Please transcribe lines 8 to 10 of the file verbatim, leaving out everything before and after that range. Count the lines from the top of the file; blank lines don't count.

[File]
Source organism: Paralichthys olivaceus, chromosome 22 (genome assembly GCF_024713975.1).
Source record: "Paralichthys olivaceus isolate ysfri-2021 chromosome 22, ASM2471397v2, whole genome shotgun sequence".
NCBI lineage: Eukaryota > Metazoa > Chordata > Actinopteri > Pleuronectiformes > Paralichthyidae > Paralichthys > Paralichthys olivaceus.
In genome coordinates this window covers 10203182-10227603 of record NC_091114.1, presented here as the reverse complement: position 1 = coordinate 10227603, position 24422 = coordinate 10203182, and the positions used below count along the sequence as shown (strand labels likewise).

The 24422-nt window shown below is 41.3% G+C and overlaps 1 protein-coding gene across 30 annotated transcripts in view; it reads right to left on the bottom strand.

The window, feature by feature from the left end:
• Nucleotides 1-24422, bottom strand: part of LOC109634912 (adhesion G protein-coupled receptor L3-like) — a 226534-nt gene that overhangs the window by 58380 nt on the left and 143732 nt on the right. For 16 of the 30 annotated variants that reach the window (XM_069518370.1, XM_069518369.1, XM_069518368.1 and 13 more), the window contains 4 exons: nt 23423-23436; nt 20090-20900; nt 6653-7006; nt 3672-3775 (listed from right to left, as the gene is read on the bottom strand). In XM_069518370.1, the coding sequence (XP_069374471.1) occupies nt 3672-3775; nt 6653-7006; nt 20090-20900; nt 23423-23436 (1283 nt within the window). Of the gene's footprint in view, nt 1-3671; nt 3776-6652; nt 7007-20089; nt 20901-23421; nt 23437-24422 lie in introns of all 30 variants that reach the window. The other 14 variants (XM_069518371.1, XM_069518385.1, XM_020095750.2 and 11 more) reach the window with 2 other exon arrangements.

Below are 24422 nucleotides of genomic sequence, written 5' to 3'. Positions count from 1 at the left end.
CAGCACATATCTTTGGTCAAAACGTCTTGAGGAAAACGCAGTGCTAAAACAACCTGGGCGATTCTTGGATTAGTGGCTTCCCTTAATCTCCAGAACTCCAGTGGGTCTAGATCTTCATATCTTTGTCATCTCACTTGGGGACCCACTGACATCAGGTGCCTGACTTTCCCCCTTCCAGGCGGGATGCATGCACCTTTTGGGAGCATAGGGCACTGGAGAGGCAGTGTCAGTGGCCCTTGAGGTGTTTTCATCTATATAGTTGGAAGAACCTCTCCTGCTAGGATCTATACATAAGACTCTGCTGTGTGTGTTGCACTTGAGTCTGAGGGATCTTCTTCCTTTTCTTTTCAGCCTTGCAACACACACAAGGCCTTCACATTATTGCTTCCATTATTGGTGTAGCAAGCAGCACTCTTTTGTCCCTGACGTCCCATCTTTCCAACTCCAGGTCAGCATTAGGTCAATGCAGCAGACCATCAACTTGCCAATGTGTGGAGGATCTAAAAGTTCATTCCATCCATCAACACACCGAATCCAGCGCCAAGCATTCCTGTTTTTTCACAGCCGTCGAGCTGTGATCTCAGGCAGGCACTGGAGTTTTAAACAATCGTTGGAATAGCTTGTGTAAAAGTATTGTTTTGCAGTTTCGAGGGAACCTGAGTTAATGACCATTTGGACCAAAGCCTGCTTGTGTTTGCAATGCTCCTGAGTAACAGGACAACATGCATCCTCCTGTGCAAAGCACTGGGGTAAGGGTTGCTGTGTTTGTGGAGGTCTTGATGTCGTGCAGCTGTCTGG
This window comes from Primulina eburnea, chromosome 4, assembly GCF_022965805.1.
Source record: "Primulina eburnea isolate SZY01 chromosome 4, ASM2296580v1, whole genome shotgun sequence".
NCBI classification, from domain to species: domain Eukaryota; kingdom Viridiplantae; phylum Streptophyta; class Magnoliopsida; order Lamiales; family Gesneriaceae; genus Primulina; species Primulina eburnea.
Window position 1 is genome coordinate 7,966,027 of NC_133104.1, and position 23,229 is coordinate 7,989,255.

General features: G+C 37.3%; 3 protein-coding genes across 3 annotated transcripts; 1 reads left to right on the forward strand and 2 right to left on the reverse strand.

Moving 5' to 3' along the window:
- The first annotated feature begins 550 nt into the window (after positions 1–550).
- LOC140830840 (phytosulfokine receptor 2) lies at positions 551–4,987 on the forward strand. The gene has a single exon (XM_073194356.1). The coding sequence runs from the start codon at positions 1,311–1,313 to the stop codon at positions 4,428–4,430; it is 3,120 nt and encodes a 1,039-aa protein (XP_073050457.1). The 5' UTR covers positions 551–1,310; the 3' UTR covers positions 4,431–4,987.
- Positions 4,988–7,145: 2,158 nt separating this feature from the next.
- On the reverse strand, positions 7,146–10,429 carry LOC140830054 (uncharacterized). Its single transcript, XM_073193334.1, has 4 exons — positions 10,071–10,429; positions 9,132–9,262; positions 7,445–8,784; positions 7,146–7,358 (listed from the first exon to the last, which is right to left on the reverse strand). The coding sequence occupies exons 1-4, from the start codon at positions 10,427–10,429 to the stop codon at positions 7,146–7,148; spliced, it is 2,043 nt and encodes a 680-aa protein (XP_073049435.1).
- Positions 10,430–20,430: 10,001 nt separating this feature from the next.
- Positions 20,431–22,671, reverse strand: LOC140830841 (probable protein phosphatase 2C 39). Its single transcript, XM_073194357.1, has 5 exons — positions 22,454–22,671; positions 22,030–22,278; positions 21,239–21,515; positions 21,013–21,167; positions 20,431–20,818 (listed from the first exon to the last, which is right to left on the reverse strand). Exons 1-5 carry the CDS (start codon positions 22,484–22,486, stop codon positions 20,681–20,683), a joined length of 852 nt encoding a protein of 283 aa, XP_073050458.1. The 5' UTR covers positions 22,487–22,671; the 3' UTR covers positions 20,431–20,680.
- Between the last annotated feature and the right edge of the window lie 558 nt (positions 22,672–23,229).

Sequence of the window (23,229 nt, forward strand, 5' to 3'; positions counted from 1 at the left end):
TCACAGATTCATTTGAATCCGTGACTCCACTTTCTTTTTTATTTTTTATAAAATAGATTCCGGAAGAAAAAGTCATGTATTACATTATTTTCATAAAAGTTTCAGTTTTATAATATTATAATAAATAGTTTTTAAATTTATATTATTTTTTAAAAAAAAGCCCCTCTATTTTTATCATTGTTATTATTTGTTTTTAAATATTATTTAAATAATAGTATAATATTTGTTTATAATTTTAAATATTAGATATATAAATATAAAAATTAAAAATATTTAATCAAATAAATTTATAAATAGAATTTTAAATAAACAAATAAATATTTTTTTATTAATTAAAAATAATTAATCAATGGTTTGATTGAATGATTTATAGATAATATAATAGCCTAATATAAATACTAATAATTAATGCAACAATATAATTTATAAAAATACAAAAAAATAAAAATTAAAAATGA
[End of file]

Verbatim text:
Below are 24422 nucleotides of genomic sequence, written 5' to 3'. Positions count from 1 at the left end.
CAGCACATATCTTTGGTCAAAACGTCTTGAGGAAAACGCAGTGCTAAAACAACCTGGGCGATTCTTGGATTAGTGGCTTCCCTTAATCTCCAGAACTCCAGTGGGTCTAGATCTTCATATCTTTGTCATCTCACTTGGGGACCCACTGACATCAGGTGCCTGACTTTCCCCCTTCCAGGCGGGATGCATGCACCTTTTGGGAGCATAGGGCACTGGAGAGGCAGTGTCAGTGGCCCTTGAGGTGTTTTCATCTATATAGTTGGAAGAACCTCTCCTGCTAGGATCTATACATAAGACTCTGCTGTGTGTGTTGCACTTGAGTCTGAGGGATCTTCTTCCTTTTCTTTTCAGCCTTGCAACACACACAAGGCCTTCACATTATTGCTTCCATTATTGGTGTAGCAAGCAGCACTCTTTTGTCCCTGACGTCCCATCTTTCCAACTCCAGGTCAGCATTAGGTCAATGCAGCAGACCATCAACTTGCCAATGTGTGGAGGATCTAAAAGTTCATTCCATCCATCAACACACCGAATCCAGCGCCAAGCATTCCTGTTTTTTCACAGCCGTCGAGCTGTGATCTCAGGCAGGCACTGGAGTTTTAAACAATCGTTGGAATAGCTTGTGTAAAAGTATTGTTTTGCAGTTTCGAGGGAACCTGAGTTAATGACCATTTGGACCAAAGCCTGCTTGTGTTTGCAATGCTCCTGAGTAACAGGACAACATGCATCCTCCTGTGCAAAGCACTGGGGTAAGGGTTGCTGTGTTTGTGGAGGTCTTGATGTCGTGCAGCTGTCTGG
This window comes from Primulina eburnea, chromosome 4, assembly GCF_022965805.1.